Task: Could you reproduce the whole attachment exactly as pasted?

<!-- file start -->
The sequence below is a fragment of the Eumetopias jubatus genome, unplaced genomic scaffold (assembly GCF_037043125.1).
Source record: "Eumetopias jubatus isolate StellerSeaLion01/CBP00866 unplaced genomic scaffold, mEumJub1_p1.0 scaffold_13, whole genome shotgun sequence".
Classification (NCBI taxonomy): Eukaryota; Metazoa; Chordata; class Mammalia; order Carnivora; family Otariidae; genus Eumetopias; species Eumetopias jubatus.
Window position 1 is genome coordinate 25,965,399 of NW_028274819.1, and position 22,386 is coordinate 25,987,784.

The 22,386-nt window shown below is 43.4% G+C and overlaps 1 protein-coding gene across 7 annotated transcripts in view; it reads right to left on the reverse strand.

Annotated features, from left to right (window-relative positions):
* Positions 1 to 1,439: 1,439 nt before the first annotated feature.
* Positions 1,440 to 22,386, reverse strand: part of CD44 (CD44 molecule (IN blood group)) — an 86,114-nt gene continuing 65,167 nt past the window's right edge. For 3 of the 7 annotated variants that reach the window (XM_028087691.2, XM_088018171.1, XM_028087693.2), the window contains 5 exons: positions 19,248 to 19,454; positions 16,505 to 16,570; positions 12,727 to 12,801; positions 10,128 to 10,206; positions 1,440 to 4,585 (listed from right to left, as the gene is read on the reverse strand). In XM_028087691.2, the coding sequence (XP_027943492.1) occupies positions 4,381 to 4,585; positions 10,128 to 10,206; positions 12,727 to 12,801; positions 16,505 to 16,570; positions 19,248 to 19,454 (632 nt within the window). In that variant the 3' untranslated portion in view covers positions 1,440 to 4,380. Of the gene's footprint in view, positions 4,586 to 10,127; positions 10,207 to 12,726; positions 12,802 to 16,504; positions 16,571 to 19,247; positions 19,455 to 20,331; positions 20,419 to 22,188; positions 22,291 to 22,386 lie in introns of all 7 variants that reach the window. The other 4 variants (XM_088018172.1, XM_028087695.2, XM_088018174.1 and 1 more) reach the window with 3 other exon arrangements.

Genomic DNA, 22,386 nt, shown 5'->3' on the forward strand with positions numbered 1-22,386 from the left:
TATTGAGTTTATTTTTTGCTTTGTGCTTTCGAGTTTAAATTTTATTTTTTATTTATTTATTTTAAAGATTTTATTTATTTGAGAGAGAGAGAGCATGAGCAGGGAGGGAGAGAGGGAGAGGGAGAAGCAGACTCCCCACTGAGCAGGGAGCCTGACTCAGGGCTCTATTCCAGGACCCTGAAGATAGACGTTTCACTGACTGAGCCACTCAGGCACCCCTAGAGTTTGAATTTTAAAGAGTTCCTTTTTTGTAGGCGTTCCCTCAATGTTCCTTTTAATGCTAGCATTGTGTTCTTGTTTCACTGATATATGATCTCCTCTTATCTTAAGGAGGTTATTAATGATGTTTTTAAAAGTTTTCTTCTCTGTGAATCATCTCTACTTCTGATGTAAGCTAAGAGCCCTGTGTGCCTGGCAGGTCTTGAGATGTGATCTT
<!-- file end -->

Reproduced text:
The sequence below is a fragment of the Eumetopias jubatus genome, unplaced genomic scaffold (assembly GCF_037043125.1).
Source record: "Eumetopias jubatus isolate StellerSeaLion01/CBP00866 unplaced genomic scaffold, mEumJub1_p1.0 scaffold_13, whole genome shotgun sequence".
Classification (NCBI taxonomy): Eukaryota; Metazoa; Chordata; class Mammalia; order Carnivora; family Otariidae; genus Eumetopias; species Eumetopias jubatus.
Window position 1 is genome coordinate 25,965,399 of NW_028274819.1, and position 22,386 is coordinate 25,987,784.

The 22,386-nt window shown below is 43.4% G+C and overlaps 1 protein-coding gene across 7 annotated transcripts in view; it reads right to left on the reverse strand.

Annotated features, from left to right (window-relative positions):
* Positions 1 to 1,439: 1,439 nt before the first annotated feature.
* Positions 1,440 to 22,386, reverse strand: part of CD44 (CD44 molecule (IN blood group)) — an 86,114-nt gene continuing 65,167 nt past the window's right edge. For 3 of the 7 annotated variants that reach the window (XM_028087691.2, XM_088018171.1, XM_028087693.2), the window contains 5 exons: positions 19,248 to 19,454; positions 16,505 to 16,570; positions 12,727 to 12,801; positions 10,128 to 10,206; positions 1,440 to 4,585 (listed from right to left, as the gene is read on the reverse strand). In XM_028087691.2, the coding sequence (XP_027943492.1) occupies positions 4,381 to 4,585; positions 10,128 to 10,206; positions 12,727 to 12,801; positions 16,505 to 16,570; positions 19,248 to 19,454 (632 nt within the window). In that variant the 3' untranslated portion in view covers positions 1,440 to 4,380. Of the gene's footprint in view, positions 4,586 to 10,127; positions 10,207 to 12,726; positions 12,802 to 16,504; positions 16,571 to 19,247; positions 19,455 to 20,331; positions 20,419 to 22,188; positions 22,291 to 22,386 lie in introns of all 7 variants that reach the window. The other 4 variants (XM_088018172.1, XM_028087695.2, XM_088018174.1 and 1 more) reach the window with 3 other exon arrangements.

Genomic DNA, 22,386 nt, shown 5'->3' on the forward strand with positions numbered 1-22,386 from the left:
TATTGAGTTTATTTTTTGCTTTGTGCTTTCGAGTTTAAATTTTATTTTTTATTTATTTATTTTAAAGATTTTATTTATTTGAGAGAGAGAGAGCATGAGCAGGGAGGGAGAGAGGGAGAGGGAGAAGCAGACTCCCCACTGAGCAGGGAGCCTGACTCAGGGCTCTATTCCAGGACCCTGAAGATAGACGTTTCACTGACTGAGCCACTCAGGCACCCCTAGAGTTTGAATTTTAAAGAGTTCCTTTTTTGTAGGCGTTCCCTCAATGTTCCTTTTAATGCTAGCATTGTGTTCTTGTTTCACTGATATATGATCTCCTCTTATCTTAAGGAGGTTATTAATGATGTTTTTAAAAGTTTTCTTCTCTGTGAATCATCTCTACTTCTGATGTAAGCTAAGAGCCCTGTGTGCCTGGCAGGTCTTGAGATGTGATCTT